Calling the letter a “political stunt,” Chicago Mayor Lori Lightfoot’s office released a statement responding to a message penned by Chicago Fraternal Order of Police President John Catanzara.
The letter, addressed from Catanzara to President Donald Trump, asked for federal help in addressing violence in the city of Chicago, and included pointed critiques of Lightfoot’s administration.
In a short statement issued Sunday, Lightfoot’s office dismissed the letter as a political stunt, and said that its focus remains on working with officers in the department on finding solutions to the issues facing the city.
“We will not dignify this or any other political stunt,” a spokesperson for the mayor said. “We will, however, continue to support the true hardworking men and women of the police department.”
Catanzara, a vocal supporter of Trump and an equally vocal critic of Lightfoot, blasted the mayor as a “complete failure,” who is “unwilling” to do what it takes to maintain order in the city.
“Mayor Lightfoot has proved to be a complete failure who is either unwilling or unable to maintain law and order here,” Catanzara’s letter read. “I would be willing to sit down anytime and discuss ideas about how we can bring civility back to the streets of Chicago. These politicians are failing the good men and women of this city and the police department.”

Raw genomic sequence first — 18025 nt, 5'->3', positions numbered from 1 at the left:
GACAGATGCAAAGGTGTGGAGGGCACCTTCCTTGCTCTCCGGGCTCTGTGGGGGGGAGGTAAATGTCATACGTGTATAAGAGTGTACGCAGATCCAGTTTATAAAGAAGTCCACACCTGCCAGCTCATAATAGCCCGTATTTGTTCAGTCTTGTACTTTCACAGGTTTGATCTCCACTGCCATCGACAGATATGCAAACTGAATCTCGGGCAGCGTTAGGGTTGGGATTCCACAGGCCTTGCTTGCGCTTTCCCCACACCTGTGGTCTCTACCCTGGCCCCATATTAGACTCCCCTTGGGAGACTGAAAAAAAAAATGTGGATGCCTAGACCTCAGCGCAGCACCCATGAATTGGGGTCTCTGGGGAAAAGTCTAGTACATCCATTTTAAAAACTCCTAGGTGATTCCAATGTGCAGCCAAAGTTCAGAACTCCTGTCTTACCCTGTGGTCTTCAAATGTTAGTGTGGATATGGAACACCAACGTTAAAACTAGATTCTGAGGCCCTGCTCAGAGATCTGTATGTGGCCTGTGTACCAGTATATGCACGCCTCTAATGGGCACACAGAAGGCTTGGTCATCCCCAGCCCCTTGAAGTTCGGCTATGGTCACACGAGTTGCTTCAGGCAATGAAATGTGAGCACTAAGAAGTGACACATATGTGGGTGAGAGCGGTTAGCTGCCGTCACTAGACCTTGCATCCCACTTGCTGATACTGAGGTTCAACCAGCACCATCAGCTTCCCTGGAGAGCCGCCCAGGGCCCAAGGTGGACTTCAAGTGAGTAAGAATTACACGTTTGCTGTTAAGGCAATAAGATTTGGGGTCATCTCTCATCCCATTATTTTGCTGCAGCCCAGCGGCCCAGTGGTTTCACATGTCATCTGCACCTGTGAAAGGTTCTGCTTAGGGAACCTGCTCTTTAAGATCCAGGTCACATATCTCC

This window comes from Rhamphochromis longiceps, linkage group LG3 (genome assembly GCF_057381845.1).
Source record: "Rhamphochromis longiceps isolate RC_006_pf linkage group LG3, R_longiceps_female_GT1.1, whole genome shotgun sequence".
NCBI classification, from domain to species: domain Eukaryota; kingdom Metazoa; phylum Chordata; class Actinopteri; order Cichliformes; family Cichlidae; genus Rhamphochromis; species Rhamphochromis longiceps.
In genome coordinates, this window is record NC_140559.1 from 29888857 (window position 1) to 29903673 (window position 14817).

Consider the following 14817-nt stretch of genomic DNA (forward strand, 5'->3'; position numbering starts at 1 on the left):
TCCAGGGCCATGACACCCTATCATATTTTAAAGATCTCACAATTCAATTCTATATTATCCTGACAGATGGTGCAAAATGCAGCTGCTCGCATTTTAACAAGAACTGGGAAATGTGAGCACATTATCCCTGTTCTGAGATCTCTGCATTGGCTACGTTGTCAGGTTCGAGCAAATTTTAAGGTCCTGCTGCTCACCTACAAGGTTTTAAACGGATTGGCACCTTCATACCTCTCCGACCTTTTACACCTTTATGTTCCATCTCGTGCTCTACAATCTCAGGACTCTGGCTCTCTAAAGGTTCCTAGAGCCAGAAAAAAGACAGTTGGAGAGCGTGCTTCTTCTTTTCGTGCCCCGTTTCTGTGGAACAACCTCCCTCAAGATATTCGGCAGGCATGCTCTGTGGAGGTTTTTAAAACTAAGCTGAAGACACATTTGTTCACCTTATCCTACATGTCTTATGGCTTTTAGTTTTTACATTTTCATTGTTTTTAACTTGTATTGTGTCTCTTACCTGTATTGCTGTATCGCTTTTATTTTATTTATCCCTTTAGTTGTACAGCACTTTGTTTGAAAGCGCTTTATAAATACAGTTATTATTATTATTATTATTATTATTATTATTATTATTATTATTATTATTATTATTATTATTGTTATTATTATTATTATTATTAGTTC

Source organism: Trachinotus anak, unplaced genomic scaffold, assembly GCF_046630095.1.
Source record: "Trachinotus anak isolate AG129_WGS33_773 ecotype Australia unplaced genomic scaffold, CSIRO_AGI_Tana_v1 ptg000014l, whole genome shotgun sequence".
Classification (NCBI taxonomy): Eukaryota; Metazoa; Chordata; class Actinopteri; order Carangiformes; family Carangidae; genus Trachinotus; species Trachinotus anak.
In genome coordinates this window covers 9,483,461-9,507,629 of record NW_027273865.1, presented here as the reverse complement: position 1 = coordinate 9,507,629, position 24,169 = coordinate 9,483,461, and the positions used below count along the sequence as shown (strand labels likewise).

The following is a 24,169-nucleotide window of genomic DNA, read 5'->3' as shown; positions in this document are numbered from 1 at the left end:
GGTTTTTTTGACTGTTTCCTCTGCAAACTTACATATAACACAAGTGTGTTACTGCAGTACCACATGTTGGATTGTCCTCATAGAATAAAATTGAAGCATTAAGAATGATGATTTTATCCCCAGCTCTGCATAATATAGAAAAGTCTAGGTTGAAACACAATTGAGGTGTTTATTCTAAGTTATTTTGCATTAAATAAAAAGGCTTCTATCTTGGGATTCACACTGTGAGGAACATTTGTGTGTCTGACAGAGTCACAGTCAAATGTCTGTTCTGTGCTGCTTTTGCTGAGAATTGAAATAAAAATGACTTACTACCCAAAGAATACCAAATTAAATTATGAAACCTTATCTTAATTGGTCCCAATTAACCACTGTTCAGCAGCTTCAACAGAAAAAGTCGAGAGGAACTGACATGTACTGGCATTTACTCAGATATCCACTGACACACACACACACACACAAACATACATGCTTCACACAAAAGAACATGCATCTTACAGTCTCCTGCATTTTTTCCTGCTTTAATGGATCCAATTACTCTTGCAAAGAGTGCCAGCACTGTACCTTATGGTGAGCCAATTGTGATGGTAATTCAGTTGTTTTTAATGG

Trump has not responded directly to the letter, but has been a frequent critic of the leadership in cities like Chicago. He has repeatedly threatened to send in federal assets to help combat violence, with Lightfoot rebuffing those statements.
Trump also penned a letter to Lightfoot and Illinois Gov. J.B. Pritzker in June, criticizing them for a “lack of leadership” in addressing violence.
“Your lack of leadership on this important issue continues to fail the people you have sworn to protect,” he said. “I am concerned it is another example of your lack of commitment to the vulnerable citizens who are the victims of this violence and a lack of respect for the men and women in law enforcement.”
Lightfoot blasted the letter as a “litany of nonsense,” calling for the president to push for meaningful actions to address violence, including gun reform legislation.